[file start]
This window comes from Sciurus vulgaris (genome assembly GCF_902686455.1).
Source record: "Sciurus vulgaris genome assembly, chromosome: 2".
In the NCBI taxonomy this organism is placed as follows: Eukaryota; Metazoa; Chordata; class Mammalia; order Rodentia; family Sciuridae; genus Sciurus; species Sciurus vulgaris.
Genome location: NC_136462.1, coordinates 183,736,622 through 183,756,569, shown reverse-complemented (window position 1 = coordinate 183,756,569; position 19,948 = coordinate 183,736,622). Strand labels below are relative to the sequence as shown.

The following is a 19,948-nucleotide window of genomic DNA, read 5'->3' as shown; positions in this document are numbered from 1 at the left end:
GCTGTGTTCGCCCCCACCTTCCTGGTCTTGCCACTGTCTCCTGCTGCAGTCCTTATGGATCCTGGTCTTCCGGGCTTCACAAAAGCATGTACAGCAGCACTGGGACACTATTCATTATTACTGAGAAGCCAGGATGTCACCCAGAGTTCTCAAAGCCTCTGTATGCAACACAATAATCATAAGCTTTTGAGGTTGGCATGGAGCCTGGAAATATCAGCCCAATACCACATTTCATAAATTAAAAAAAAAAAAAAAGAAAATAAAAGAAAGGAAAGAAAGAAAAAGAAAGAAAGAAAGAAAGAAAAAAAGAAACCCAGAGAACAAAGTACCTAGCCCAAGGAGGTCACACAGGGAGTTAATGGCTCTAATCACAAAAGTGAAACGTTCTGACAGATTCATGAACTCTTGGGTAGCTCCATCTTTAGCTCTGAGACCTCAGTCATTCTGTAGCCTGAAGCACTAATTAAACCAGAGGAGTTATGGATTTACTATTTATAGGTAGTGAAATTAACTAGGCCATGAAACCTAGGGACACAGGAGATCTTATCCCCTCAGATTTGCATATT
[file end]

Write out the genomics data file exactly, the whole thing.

This window comes from Sciurus vulgaris (genome assembly GCF_902686455.1).
Source record: "Sciurus vulgaris genome assembly, chromosome: 2".
In the NCBI taxonomy this organism is placed as follows: Eukaryota; Metazoa; Chordata; class Mammalia; order Rodentia; family Sciuridae; genus Sciurus; species Sciurus vulgaris.
Genome location: NC_136462.1, coordinates 183,736,622 through 183,756,569, shown reverse-complemented (window position 1 = coordinate 183,756,569; position 19,948 = coordinate 183,736,622). Strand labels below are relative to the sequence as shown.

The following is a 19,948-nucleotide window of genomic DNA, read 5'->3' as shown; positions in this document are numbered from 1 at the left end:
GCTGTGTTCGCCCCCACCTTCCTGGTCTTGCCACTGTCTCCTGCTGCAGTCCTTATGGATCCTGGTCTTCCGGGCTTCACAAAAGCATGTACAGCAGCACTGGGACACTATTCATTATTACTGAGAAGCCAGGATGTCACCCAGAGTTCTCAAAGCCTCTGTATGCAACACAATAATCATAAGCTTTTGAGGTTGGCATGGAGCCTGGAAATATCAGCCCAATACCACATTTCATAAATTAAAAAAAAAAAAAAAGAAAATAAAAGAAAGGAAAGAAAGAAAAAGAAAGAAAGAAAGAAAGAAAAAAAGAAACCCAGAGAACAAAGTACCTAGCCCAAGGAGGTCACACAGGGAGTTAATGGCTCTAATCACAAAAGTGAAACGTTCTGACAGATTCATGAACTCTTGGGTAGCTCCATCTTTAGCTCTGAGACCTCAGTCATTCTGTAGCCTGAAGCACTAATTAAACCAGAGGAGTTATGGATTTACTATTTATAGGTAGTGAAATTAACTAGGCCATGAAACCTAGGGACACAGGAGATCTTATCCCCTCAGATTTGCATATT